Athletics spends more on anti-doping than cycling, the sport's governing body has claimed after Chris Froome called for it to follow cycling's lead.
Britain's double Tour de France winner told BBC Sport the International Association of Athletics Federations should invest more in anti-doping.
But the IAAF said a World Anti-Doping Agency report showed athletics carried out more tests than cycling in 2014.
"Logic suggests athletics spends more than cycling," concluded the IAAF.
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Froome told BBC sports editor Dan Roan that the International Cycling Union (UCI) spent about four times what the IAAF spent on testing.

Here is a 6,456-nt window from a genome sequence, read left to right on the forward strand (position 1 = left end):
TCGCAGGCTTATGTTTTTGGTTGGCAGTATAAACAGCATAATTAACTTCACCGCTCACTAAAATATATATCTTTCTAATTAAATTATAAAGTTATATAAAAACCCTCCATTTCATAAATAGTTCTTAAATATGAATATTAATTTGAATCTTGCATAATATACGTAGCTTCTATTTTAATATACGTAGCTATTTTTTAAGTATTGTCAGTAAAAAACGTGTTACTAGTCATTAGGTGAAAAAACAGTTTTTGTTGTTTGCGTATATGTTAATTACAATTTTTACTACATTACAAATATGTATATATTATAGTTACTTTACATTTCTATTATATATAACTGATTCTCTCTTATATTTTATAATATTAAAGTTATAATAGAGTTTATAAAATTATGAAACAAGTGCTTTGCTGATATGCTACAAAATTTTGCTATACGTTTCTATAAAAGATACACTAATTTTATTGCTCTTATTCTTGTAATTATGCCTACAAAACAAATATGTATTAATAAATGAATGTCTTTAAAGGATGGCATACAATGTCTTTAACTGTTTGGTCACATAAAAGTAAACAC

However, the IAAF statement said: "The IAAF spent $2.3m (£1.47m) in 2014 on our anti-doping programme but we should really include the cost of administrative support - 10 full-time members of staff - and litigation costs, which brings the expenditure up to $3m (£1.92m).
"This is, without doubt, the highest proportion of annual budget of any equivalent sporting federation or organisation.
"[The UCI] spends approximately $800,000 (£511,000) in total on anti-doping via what is known as the Cycling Anti-Doping Foundation. A further sum is paid by the pro-tour cycling teams, the event organisers and the riders themselves."
The IAAF also claimed that while its anti-doping budget was spent covering all aspects of the sport, including track and field, cross-country, road running, walking and mountain running - and both men and women - the vast majority of the budget in cycling was spent on male riders from professional tour teams.